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History, The British-Ashanti Wars

asantehene, Dutch fort, Elmina, local conflicts, British protectorate

The majority of the Gold Coast’s fortresses were under British control by the early 19th century. Seeking a peaceful environment in which to conduct trade for raw materials, Britain viewed Ashanti efforts to assert dominance as a threat to Britain’s commercial interests and began to intervene in local conflicts. The Ashanti, on the other hand, saw British interference in its conquered territories as infringement on its sovereignty and fought back. During a confrontation in 1824, the Ashanti army routed a British force and killed its commander, Charles MacCarthy, the colonial governor of Sierra Leone. In 1826 the Ashanti launched an offensive against British coastal positions. They suffered high casualties and were turned back by an alliance of British and Danish troops in a fierce battle on the plains near Accra. The Ashanti signed a peace treaty with Britain in 1831. The subsequent peace coincided with a period of increased European Christian missionary work in the region.

In 1844 the British signed a political agreement with a confederation of Fante states. Known as the Bond of 1844, the agreement extended British protection to the signatory states and gave Britain a degree of authority over them. In subsequent years, additional coastal and interior states signed the Bond. Britain bought all of Denmark’s Gold Coast territory in 1850 and purchased the Dutch fort at Elmina in 1872.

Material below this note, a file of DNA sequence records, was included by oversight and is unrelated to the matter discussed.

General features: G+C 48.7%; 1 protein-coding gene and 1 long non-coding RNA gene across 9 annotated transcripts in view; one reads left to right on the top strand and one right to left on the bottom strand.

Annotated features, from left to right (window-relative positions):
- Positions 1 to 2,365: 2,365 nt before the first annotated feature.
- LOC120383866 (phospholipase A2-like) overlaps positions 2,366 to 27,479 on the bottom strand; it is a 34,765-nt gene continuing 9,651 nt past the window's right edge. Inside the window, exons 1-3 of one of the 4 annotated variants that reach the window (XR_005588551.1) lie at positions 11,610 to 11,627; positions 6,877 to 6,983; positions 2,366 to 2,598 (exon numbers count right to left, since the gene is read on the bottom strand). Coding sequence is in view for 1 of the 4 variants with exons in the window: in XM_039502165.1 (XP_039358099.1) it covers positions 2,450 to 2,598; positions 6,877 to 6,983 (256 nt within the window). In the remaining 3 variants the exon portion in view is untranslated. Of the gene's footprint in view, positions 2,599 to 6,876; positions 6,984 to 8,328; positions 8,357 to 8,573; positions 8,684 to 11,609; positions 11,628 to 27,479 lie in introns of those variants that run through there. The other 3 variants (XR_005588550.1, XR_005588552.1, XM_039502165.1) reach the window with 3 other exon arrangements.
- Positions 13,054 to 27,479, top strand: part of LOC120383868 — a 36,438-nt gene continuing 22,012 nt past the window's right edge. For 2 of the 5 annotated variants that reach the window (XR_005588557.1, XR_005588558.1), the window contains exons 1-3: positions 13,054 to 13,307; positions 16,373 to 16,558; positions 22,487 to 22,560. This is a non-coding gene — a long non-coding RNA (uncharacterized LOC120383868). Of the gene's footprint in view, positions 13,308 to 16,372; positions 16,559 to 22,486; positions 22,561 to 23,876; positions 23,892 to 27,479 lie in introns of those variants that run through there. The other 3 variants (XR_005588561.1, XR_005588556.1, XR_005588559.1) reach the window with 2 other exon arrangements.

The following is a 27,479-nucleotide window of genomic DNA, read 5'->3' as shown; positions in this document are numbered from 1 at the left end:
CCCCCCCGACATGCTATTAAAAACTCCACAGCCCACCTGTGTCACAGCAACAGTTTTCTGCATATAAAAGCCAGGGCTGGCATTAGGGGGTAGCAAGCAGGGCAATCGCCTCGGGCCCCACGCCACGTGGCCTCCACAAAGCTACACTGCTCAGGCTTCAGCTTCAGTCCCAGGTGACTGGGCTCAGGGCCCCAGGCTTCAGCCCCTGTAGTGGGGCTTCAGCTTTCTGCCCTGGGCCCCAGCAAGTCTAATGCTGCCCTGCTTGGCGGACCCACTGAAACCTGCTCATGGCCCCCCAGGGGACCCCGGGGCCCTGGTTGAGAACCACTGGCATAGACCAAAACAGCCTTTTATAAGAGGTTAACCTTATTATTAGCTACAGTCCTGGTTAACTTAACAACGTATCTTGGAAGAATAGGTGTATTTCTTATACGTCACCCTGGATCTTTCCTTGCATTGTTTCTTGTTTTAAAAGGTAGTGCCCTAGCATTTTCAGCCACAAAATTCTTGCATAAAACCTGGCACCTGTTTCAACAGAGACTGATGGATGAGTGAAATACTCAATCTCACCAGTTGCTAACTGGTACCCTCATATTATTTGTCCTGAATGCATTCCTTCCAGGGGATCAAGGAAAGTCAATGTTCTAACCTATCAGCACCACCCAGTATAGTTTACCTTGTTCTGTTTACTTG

The systematic consolidation of British power on the coast alarmed Ashanti leaders. With the 1872 purchase, the British became the only European power left on the Gold Coast. The Ashanti, who for years had enjoyed friendly relations with the Dutch, lost an important pathway to the coast. Ashanti forces surrounded the British territory and then invaded in 1873. After initial successes, the Ashanti were forced to retreat. An attempt to negotiate a peaceful conclusion was rejected by the British commander, Sir Garnet Wolseley. In January 1874 a large expeditionary force led by Wolseley fought its way into Ashanti territory, capturing Kumasi and then burning the Ashanti capital to the ground.

In a treaty that ended the war, the Ashanti recognized British sovereignty over the coast, agreed to pay war reparation costs, and renounced influence over all the territories under British protection. In return, the British permitted the Ashanti commercial access to the coast. In July 1874 the British proclaimed the coastal territories as the Gold Coast Colony and moved their administrative center from Cape Coast to Accra. In the subsequent years, internal dissention made it impossible for Ashanti to control subject territories. In 1896 Britain attacked and occupied Ashanti, declaring it a British protectorate. The asantehene and several Ashanti elders were taken prisoner and exiled to the Seychelles in the Indian Ocean. In 1899 British forces occupied the Northern Territories, the high plains region north of Ashanti. A final Ashanti rebellion against the British occurred in 1900. Under the command of Yaa Asantewa, queen mother of the Ashanti state of Ejusu, the Ashanti demanded the return of their exiled leaders. The rebellion was put down in 1901, and Ashanti was proclaimed a British colony. In 1902 Ashanti and the Northern Territories were annexed to the Gold Coast Colony. Thus, Britain became the sole power in the political and economic affairs of what is now Ghana.



Article key phrases:

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